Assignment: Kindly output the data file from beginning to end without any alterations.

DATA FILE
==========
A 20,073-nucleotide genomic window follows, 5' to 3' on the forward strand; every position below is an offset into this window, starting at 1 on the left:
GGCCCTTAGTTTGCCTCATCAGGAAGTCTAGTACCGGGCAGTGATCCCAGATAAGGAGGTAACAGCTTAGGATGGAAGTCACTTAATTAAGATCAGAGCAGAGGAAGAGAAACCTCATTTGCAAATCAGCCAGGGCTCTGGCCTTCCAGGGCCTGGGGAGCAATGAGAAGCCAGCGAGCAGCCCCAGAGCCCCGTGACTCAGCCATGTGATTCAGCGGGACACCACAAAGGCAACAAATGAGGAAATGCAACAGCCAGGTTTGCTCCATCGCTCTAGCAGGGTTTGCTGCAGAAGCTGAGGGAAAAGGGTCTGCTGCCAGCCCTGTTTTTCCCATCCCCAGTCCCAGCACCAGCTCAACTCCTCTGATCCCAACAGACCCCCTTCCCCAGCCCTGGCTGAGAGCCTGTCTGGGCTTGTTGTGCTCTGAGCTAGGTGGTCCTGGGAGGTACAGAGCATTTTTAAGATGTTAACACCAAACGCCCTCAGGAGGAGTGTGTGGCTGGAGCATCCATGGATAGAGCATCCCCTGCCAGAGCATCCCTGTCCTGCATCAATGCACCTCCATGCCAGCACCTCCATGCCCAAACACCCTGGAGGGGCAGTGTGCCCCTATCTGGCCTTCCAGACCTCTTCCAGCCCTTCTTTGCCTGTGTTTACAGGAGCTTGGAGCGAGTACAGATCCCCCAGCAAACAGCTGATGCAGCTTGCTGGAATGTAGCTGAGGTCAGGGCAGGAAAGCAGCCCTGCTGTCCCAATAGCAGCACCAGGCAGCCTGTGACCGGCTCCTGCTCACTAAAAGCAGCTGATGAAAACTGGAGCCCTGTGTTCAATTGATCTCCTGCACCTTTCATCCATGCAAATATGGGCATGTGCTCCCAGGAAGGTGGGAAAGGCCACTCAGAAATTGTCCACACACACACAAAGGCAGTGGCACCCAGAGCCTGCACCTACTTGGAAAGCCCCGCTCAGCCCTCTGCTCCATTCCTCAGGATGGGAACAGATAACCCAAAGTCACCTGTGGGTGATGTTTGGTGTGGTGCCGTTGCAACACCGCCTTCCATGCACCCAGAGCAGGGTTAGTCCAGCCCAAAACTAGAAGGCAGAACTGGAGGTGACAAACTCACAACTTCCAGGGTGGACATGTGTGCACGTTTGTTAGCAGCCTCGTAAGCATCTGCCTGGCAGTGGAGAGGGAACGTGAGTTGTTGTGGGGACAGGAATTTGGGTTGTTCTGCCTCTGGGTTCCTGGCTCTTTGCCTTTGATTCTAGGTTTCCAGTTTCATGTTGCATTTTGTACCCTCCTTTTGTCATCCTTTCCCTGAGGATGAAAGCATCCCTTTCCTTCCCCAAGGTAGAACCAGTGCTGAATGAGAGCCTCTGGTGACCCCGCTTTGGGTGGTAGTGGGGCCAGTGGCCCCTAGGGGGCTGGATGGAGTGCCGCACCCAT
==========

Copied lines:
A 20,073-nucleotide genomic window follows, 5' to 3' on the forward strand; every position below is an offset into this window, starting at 1 on the left:
GGCCCTTAGTTTGCCTCATCAGGAAGTCTAGTACCGGGCAGTGATCCCAGATAAGGAGGTAACAGCTTAGGATGGAAGTCACTTAATTAAGATCAGAGCAGAGGAAGAGAAACCTCATTTGCAAATCAGCCAGGGCTCTGGCCTTCCAGGGCCTGGGGAGCAATGAGAAGCCAGCGAGCAGCCCCAGAGCCCCGTGACTCAGCCATGTGATTCAGCGGGACACCACAAAGGCAACAAATGAGGAAATGCAACAGCCAGGTTTGCTCCATCGCTCTAGCAGGGTTTGCTGCAGAAGCTGAGGGAAAAGGGTCTGCTGCCAGCCCTGTTTTTCCCATCCCCAGTCCCAGCACCAGCTCAACTCCTCTGATCCCAACAGACCCCCTTCCCCAGCCCTGGCTGAGAGCCTGTCTGGGCTTGTTGTGCTCTGAGCTAGGTGGTCCTGGGAGGTACAGAGCATTTTTAAGATGTTAACACCAAACGCCCTCAGGAGGAGTGTGTGGCTGGAGCATCCATGGATAGAGCATCCCCTGCCAGAGCATCCCTGTCCTGCATCAATGCACCTCCATGCCAGCACCTCCATGCCCAAACACCCTGGAGGGGCAGTGTGCCCCTATCTGGCCTTCCAGACCTCTTCCAGCCCTTCTTTGCCTGTGTTTACAGGAGCTTGGAGCGAGTACAGATCCCCCAGCAAACAGCTGATGCAGCTTGCTGGAATGTAGCTGAGGTCAGGGCAGGAAAGCAGCCCTGCTGTCCCAATAGCAGCACCAGGCAGCCTGTGACCGGCTCCTGCTCACTAAAAGCAGCTGATGAAAACTGGAGCCCTGTGTTCAATTGATCTCCTGCACCTTTCATCCATGCAAATATGGGCATGTGCTCCCAGGAAGGTGGGAAAGGCCACTCAGAAATTGTCCACACACACACAAAGGCAGTGGCACCCAGAGCCTGCACCTACTTGGAAAGCCCCGCTCAGCCCTCTGCTCCATTCCTCAGGATGGGAACAGATAACCCAAAGTCACCTGTGGGTGATGTTTGGTGTGGTGCCGTTGCAACACCGCCTTCCATGCACCCAGAGCAGGGTTAGTCCAGCCCAAAACTAGAAGGCAGAACTGGAGGTGACAAACTCACAACTTCCAGGGTGGACATGTGTGCACGTTTGTTAGCAGCCTCGTAAGCATCTGCCTGGCAGTGGAGAGGGAACGTGAGTTGTTGTGGGGACAGGAATTTGGGTTGTTCTGCCTCTGGGTTCCTGGCTCTTTGCCTTTGATTCTAGGTTTCCAGTTTCATGTTGCATTTTGTACCCTCCTTTTGTCATCCTTTCCCTGAGGATGAAAGCATCCCTTTCCTTCCCCAAGGTAGAACCAGTGCTGAATGAGAGCCTCTGGTGACCCCGCTTTGGGTGGTAGTGGGGCCAGTGGCCCCTAGGGGGCTGGATGGAGTGCCGCACCCAT